A marriage built on cheese: Dinner at Volare

When the carnivore says, “Let’s get dressed up and go to Volare,” I know it’s going to be a magical dinner. The food, the wine list, the service. All, always five stars.

The only thing that really matches a dinner at Volare is another dinner at Volare.

I can’t really recommend Volare for vegans. But if you eat and LOVE cheese, this place rocks.

The carnivore and I agree on most things, hence a happy partnership going on twenty-four years. But good cheese has got to be one of the most powerful glues holding us together.

We can linger for twenty minutes over the cheese section at the grocery, making Wallace and Gromit references.

We have deep, emotion discussions on the merits of Roquefort versus Wensleydale and polite debates about the use of dried fruit and jalapeño in cheeses.

You have probably explained to us that cheese has tons of cholesterol and will clog our heart and arteries. I applaud your healthy decision to live without cheese, and thank you. That’s more for us.

Our recent Volare dinner started out, as it always does, with fresh bread and a dip of roasted garlic in oil. I’ve been advised to quit calling it “doo-dad sauce.” Even though I once asked Tybee Island chef John Hunter what he calls it, and he made up that name on the spot.

We always ask for seconds on the garlic spread. I haven’t yet worked up the courage to ask for thirds.

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Then we moved on to a dish of ricotta wrapped in roasted eggplant slices and dressed in tomato sauce drizzled with balsamic vinegar. Heaven.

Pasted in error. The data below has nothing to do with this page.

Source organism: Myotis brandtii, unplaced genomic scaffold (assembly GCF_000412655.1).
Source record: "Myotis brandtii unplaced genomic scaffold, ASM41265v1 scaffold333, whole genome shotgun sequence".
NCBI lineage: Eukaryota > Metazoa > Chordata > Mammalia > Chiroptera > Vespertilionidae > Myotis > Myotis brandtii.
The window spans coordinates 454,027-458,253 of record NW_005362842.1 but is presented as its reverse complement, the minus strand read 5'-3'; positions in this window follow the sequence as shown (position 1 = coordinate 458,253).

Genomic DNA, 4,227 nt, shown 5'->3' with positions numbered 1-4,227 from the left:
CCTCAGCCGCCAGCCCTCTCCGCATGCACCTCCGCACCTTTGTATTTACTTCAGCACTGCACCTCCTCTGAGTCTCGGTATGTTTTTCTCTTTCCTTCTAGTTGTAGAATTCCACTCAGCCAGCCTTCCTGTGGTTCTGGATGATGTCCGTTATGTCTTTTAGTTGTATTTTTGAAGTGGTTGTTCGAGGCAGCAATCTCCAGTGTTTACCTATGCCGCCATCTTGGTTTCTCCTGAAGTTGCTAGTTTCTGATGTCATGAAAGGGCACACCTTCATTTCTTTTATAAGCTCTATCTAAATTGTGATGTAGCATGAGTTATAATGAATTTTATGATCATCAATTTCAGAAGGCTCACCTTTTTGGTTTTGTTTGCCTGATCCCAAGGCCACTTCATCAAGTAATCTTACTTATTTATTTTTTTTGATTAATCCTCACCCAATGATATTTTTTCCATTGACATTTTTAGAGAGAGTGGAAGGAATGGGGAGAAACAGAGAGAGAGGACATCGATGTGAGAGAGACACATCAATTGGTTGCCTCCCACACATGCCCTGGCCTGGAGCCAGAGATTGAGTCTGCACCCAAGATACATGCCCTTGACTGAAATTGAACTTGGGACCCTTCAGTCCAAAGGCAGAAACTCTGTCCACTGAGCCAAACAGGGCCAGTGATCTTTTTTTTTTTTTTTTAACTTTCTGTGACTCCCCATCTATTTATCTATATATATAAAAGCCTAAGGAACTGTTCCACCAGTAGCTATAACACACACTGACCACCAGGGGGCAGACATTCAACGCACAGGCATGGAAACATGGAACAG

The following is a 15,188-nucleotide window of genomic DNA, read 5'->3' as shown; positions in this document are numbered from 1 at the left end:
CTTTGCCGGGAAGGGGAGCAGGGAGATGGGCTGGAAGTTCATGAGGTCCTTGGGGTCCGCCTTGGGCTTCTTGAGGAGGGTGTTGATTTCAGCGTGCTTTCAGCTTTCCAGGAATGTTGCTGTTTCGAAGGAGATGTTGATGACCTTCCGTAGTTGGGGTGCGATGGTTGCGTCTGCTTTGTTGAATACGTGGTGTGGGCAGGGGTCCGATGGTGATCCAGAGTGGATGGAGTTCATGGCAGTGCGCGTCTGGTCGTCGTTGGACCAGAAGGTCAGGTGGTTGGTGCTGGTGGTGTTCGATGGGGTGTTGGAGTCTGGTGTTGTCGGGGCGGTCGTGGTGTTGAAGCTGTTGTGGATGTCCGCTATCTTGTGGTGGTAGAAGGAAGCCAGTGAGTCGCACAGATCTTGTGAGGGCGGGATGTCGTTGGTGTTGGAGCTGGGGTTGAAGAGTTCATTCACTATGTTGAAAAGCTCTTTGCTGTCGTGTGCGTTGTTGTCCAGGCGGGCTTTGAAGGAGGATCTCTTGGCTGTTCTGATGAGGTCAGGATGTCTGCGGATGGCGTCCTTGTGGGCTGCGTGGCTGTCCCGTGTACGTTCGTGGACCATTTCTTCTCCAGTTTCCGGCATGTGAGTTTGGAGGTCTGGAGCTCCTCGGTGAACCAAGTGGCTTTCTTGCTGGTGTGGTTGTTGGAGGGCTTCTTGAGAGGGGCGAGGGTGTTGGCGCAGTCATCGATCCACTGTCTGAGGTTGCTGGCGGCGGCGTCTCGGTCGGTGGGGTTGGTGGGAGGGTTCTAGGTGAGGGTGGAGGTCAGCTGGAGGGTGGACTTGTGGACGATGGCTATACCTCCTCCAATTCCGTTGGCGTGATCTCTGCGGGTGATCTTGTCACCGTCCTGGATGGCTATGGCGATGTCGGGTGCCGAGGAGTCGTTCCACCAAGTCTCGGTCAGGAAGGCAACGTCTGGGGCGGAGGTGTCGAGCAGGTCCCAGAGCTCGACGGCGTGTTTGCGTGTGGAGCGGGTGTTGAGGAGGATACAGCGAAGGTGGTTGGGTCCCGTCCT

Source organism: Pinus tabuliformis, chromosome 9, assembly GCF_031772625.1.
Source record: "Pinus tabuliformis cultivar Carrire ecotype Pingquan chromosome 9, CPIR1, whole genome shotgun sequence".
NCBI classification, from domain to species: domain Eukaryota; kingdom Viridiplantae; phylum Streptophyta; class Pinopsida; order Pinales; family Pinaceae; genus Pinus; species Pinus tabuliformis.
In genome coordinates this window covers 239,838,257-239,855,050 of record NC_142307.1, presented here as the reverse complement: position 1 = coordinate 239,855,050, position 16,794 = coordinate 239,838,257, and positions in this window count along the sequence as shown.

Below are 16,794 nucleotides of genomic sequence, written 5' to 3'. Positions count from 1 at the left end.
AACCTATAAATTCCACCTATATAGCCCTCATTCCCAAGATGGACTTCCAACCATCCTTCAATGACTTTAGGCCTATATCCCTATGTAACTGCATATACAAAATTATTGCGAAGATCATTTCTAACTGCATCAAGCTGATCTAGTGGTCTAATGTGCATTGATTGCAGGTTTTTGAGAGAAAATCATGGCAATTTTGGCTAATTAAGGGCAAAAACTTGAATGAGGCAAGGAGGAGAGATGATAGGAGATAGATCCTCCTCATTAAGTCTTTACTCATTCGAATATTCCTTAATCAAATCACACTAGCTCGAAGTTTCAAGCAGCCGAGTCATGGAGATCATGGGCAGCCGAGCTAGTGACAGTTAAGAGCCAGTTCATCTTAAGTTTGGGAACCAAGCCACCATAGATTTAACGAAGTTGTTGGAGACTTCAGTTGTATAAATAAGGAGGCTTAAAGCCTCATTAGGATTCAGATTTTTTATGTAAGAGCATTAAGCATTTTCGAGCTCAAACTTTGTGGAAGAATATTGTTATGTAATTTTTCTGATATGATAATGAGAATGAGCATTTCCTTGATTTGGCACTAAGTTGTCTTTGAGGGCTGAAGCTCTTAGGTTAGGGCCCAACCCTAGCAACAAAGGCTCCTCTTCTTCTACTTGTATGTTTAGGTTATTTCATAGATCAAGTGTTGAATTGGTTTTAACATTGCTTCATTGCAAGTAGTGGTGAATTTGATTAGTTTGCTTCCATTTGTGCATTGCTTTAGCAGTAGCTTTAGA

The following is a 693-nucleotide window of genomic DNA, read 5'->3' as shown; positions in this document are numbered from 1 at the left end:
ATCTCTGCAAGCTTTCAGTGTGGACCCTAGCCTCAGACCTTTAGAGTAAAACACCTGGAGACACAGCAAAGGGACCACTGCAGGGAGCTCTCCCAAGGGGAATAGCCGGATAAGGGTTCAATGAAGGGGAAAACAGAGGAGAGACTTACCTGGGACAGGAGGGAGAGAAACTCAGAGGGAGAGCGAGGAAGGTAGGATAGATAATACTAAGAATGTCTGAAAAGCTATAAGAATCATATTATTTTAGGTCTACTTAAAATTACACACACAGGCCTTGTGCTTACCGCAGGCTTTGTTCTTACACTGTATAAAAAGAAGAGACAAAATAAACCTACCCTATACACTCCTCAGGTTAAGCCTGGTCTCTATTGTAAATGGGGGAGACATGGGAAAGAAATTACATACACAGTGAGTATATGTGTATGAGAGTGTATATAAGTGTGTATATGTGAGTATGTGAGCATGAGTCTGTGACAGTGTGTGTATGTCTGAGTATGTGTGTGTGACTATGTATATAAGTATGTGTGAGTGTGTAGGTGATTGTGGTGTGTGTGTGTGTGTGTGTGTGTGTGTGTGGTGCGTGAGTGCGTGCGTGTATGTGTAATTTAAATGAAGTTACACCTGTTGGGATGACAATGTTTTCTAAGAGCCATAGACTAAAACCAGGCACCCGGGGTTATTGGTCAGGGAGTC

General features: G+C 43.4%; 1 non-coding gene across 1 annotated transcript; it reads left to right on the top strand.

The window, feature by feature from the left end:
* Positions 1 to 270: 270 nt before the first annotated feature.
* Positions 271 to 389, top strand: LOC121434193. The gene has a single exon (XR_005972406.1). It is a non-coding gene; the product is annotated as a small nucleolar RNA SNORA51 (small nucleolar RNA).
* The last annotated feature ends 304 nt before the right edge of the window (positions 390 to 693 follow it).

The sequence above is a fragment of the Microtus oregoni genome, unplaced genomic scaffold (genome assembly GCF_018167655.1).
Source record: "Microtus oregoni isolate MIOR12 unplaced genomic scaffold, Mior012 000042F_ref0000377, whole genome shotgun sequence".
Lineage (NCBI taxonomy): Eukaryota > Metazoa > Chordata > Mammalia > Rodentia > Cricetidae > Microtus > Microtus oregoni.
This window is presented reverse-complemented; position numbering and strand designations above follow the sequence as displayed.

Melts in the mouth

We moved on to an entree of vodka raviolis served, as tradition dictates, with a creamy tomato sauce redolent of peas.

I challenge you to name a restaurant that takes more care with ingredients. Pastas are made in house. Veggies are not just farm to table, they come from the chef’s own farm.

I was shoveling in my ravioli and joked, “I betcha even the peas come from the chef’s farm.” Our server was passing, and said, “Yes, they do.”

Yes, folks, there’s a farm dedicated to growing vegetables for Volare, right down to the peas in the vodka sauce.

Dessert was a shared bourbon sorbet with fresh blueberries. All home grown, homemade, of course.

You can book a table, but the bar is more exciting. Notice the castellated bottles. The views are Frankfurt Avenue out the window, and Venice via the mural.

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